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Globalization and Dirty Industries: Do Pollution Havens Matter?

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  • de Melo, Jaime
  • Grether, Jean-Marie

Abstract

This Paper reviews arguments and evidence on the impact of globalization on the environment, then presents evidence on production and international trade flows in five heavily polluting industries for 52 countries over the period 1981-98. A new decomposition of revealed comparative advantage (RCA) according to geographical origin reveals a delocalization to the South for all heavily polluting industries except non-ferrous metals that exhibits South-North delocalization in accordance with factor-abundance driven response to a reduction in trade barriers. Panel estimation of a gravity model of bilateral trade on the same data set reveals that, on average, polluting industries have higher barriers-to-trade costs (except non-ferrous metals with significantly lower barriers to trade) and little evidence of delocalization in response to a North-South regulatory gap.

Suggested Citation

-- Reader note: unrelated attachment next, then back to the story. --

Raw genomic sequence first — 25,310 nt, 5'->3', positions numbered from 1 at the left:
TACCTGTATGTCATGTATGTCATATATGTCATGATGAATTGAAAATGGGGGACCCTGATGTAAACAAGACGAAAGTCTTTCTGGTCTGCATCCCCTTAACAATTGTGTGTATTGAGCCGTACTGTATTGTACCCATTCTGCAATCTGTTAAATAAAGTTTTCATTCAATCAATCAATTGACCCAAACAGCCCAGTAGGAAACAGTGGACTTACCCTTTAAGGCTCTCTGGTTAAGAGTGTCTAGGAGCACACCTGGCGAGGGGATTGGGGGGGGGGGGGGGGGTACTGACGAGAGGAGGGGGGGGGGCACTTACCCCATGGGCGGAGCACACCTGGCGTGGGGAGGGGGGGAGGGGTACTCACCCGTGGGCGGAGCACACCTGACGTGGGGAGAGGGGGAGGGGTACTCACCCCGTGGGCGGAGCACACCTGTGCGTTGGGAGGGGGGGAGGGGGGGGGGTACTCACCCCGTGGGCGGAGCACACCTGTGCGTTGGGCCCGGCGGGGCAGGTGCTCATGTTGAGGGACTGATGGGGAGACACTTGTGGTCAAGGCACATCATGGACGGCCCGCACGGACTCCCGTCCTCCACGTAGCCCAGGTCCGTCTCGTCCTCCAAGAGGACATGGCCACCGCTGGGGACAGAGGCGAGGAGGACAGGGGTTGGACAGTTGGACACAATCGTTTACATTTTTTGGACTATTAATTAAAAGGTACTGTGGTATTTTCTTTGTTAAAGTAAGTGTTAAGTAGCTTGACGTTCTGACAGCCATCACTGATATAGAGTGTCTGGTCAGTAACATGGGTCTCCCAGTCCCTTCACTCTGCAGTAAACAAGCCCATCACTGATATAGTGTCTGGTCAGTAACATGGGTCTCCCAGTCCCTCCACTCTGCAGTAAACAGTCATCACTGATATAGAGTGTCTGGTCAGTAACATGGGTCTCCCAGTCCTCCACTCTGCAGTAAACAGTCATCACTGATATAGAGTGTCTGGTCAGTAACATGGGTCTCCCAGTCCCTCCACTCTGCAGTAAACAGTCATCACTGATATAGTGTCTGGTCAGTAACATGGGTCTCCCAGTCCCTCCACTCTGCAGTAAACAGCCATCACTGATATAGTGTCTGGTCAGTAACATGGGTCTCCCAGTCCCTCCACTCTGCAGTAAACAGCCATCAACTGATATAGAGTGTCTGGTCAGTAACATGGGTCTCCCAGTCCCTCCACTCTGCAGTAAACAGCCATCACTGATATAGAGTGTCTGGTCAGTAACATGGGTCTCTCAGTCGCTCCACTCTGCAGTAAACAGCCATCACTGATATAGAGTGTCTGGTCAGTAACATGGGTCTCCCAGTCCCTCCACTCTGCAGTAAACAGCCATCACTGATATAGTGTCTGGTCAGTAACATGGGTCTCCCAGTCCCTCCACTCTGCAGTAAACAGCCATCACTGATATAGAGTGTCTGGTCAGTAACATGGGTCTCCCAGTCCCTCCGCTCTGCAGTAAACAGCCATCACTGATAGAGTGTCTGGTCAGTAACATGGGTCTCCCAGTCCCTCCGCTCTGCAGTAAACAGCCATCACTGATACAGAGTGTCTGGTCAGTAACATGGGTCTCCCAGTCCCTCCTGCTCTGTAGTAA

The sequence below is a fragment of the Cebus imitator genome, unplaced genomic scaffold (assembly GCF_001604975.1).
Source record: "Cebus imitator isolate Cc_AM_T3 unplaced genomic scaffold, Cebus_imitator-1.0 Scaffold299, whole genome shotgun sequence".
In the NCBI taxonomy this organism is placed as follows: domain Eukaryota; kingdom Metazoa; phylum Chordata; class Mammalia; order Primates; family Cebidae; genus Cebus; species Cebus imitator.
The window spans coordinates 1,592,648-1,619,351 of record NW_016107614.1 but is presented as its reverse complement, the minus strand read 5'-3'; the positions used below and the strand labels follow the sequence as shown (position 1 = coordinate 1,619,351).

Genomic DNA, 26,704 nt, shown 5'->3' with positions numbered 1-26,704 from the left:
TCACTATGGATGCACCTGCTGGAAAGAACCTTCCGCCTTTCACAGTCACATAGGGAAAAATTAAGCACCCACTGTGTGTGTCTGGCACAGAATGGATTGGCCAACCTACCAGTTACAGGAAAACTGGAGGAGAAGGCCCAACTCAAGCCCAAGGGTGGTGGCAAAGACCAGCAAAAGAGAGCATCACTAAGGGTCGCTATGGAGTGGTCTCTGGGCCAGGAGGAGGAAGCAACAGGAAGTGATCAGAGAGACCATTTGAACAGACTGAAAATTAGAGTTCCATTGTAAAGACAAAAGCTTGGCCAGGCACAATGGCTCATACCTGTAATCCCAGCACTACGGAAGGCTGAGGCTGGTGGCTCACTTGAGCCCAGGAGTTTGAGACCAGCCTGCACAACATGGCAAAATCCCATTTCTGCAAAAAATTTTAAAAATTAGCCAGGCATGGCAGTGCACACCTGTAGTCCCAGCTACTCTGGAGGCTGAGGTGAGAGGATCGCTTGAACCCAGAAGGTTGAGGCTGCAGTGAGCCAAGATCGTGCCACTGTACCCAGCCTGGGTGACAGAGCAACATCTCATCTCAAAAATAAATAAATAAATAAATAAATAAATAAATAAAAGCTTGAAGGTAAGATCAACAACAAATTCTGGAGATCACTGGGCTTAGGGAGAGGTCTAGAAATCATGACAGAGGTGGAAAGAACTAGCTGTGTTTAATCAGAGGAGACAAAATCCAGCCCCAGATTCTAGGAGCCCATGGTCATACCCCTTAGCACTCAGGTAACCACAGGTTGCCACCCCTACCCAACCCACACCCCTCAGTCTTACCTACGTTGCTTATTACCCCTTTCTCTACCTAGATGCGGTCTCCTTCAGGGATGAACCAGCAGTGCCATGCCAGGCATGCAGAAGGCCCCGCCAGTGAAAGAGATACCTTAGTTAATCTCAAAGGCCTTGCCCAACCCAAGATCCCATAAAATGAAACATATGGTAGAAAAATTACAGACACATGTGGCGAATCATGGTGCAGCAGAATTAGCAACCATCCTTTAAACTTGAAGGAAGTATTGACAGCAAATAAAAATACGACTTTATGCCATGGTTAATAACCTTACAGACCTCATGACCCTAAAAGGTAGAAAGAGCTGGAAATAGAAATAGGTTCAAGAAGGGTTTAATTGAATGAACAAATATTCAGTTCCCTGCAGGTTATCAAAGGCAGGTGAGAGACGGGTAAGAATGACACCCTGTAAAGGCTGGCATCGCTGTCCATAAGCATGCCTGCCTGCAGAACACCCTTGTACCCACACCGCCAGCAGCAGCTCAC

• de Melo, Jaime & Grether, Jean-Marie, 2003. "Globalization and Dirty Industries: Do Pollution Havens Matter?," CEPR Discussion Papers 3932, C.E.P.R. Discussion Papers.
  • Handle: RePEc:cpr:ceprdp:3932
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    References listed on IDEAS

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    More about this item

    Keywords

    Trade and the environment; Revealed comparative advantage; Gravity model;
    All these keywords.

    JEL classification:

    • Q28 - Agricultural and Natural Resource Economics; Environmental and Ecological Economics - - Renewable Resources and Conservation - - - Government Policy

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